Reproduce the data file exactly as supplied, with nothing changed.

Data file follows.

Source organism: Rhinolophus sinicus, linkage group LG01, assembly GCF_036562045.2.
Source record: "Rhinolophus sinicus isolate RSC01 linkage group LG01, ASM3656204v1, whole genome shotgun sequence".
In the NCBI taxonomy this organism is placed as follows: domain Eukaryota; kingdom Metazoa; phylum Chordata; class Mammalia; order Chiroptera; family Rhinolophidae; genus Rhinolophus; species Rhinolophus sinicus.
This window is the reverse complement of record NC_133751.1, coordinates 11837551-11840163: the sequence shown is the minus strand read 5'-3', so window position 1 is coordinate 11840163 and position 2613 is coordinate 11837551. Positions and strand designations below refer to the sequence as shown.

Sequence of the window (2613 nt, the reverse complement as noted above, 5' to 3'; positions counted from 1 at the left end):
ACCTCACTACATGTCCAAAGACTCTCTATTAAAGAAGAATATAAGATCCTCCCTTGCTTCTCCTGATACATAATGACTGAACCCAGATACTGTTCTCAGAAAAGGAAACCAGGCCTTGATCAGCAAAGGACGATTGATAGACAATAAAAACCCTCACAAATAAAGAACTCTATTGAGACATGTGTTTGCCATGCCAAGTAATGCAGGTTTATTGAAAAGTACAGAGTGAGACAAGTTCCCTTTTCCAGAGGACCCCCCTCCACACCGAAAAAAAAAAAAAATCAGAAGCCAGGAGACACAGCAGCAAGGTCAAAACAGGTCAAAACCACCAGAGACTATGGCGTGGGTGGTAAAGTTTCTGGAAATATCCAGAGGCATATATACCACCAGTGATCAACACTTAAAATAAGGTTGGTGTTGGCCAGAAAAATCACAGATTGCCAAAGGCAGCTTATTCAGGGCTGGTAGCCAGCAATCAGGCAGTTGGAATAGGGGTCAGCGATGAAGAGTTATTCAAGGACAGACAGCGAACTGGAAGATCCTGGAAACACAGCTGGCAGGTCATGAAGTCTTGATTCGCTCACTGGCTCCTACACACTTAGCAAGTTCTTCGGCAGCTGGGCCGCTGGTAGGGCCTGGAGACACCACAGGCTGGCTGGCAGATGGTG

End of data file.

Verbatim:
Source organism: Rhinolophus sinicus, linkage group LG01, assembly GCF_036562045.2.
Source record: "Rhinolophus sinicus isolate RSC01 linkage group LG01, ASM3656204v1, whole genome shotgun sequence".
In the NCBI taxonomy this organism is placed as follows: domain Eukaryota; kingdom Metazoa; phylum Chordata; class Mammalia; order Chiroptera; family Rhinolophidae; genus Rhinolophus; species Rhinolophus sinicus.
This window is the reverse complement of record NC_133751.1, coordinates 11837551-11840163: the sequence shown is the minus strand read 5'-3', so window position 1 is coordinate 11840163 and position 2613 is coordinate 11837551. Positions and strand designations below refer to the sequence as shown.

Sequence of the window (2613 nt, the reverse complement as noted above, 5' to 3'; positions counted from 1 at the left end):
ACCTCACTACATGTCCAAAGACTCTCTATTAAAGAAGAATATAAGATCCTCCCTTGCTTCTCCTGATACATAATGACTGAACCCAGATACTGTTCTCAGAAAAGGAAACCAGGCCTTGATCAGCAAAGGACGATTGATAGACAATAAAAACCCTCACAAATAAAGAACTCTATTGAGACATGTGTTTGCCATGCCAAGTAATGCAGGTTTATTGAAAAGTACAGAGTGAGACAAGTTCCCTTTTCCAGAGGACCCCCCTCCACACCGAAAAAAAAAAAAAATCAGAAGCCAGGAGACACAGCAGCAAGGTCAAAACAGGTCAAAACCACCAGAGACTATGGCGTGGGTGGTAAAGTTTCTGGAAATATCCAGAGGCATATATACCACCAGTGATCAACACTTAAAATAAGGTTGGTGTTGGCCAGAAAAATCACAGATTGCCAAAGGCAGCTTATTCAGGGCTGGTAGCCAGCAATCAGGCAGTTGGAATAGGGGTCAGCGATGAAGAGTTATTCAAGGACAGACAGCGAACTGGAAGATCCTGGAAACACAGCTGGCAGGTCATGAAGTCTTGATTCGCTCACTGGCTCCTACACACTTAGCAAGTTCTTCGGCAGCTGGGCCGCTGGTAGGGCCTGGAGACACCACAGGCTGGCTGGCAGATGGTG